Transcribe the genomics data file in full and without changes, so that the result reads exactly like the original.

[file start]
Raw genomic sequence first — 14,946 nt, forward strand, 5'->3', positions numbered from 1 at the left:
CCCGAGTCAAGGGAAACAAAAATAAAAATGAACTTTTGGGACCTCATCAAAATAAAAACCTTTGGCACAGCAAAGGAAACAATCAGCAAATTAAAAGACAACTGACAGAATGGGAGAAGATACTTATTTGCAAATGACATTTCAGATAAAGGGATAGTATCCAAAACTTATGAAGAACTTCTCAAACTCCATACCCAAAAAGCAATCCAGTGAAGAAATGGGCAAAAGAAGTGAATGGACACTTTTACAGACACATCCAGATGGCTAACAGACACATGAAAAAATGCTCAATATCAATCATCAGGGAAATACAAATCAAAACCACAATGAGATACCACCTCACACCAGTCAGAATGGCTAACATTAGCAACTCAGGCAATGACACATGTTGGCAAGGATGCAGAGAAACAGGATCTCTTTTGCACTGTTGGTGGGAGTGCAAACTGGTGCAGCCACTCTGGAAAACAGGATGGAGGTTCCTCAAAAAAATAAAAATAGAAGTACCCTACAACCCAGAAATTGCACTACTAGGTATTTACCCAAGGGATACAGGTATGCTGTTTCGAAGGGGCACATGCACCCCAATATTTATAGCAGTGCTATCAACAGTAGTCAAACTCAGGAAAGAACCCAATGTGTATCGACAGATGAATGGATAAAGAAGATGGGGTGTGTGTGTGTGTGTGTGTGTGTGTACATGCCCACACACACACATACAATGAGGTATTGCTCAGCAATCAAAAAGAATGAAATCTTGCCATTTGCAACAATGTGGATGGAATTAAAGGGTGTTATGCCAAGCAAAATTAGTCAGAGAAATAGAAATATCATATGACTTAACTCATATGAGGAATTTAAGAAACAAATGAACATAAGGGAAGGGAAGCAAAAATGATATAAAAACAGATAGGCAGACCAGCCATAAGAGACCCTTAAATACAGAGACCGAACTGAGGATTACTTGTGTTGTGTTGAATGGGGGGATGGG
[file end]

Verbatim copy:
Raw genomic sequence first — 14,946 nt, forward strand, 5'->3', positions numbered from 1 at the left:
CCCGAGTCAAGGGAAACAAAAATAAAAATGAACTTTTGGGACCTCATCAAAATAAAAACCTTTGGCACAGCAAAGGAAACAATCAGCAAATTAAAAGACAACTGACAGAATGGGAGAAGATACTTATTTGCAAATGACATTTCAGATAAAGGGATAGTATCCAAAACTTATGAAGAACTTCTCAAACTCCATACCCAAAAAGCAATCCAGTGAAGAAATGGGCAAAAGAAGTGAATGGACACTTTTACAGACACATCCAGATGGCTAACAGACACATGAAAAAATGCTCAATATCAATCATCAGGGAAATACAAATCAAAACCACAATGAGATACCACCTCACACCAGTCAGAATGGCTAACATTAGCAACTCAGGCAATGACACATGTTGGCAAGGATGCAGAGAAACAGGATCTCTTTTGCACTGTTGGTGGGAGTGCAAACTGGTGCAGCCACTCTGGAAAACAGGATGGAGGTTCCTCAAAAAAATAAAAATAGAAGTACCCTACAACCCAGAAATTGCACTACTAGGTATTTACCCAAGGGATACAGGTATGCTGTTTCGAAGGGGCACATGCACCCCAATATTTATAGCAGTGCTATCAACAGTAGTCAAACTCAGGAAAGAACCCAATGTGTATCGACAGATGAATGGATAAAGAAGATGGGGTGTGTGTGTGTGTGTGTGTGTGTGTACATGCCCACACACACACATACAATGAGGTATTGCTCAGCAATCAAAAAGAATGAAATCTTGCCATTTGCAACAATGTGGATGGAATTAAAGGGTGTTATGCCAAGCAAAATTAGTCAGAGAAATAGAAATATCATATGACTTAACTCATATGAGGAATTTAAGAAACAAATGAACATAAGGGAAGGGAAGCAAAAATGATATAAAAACAGATAGGCAGACCAGCCATAAGAGACCCTTAAATACAGAGACCGAACTGAGGATTACTTGTGTTGTGTTGAATGGGGGGATGGG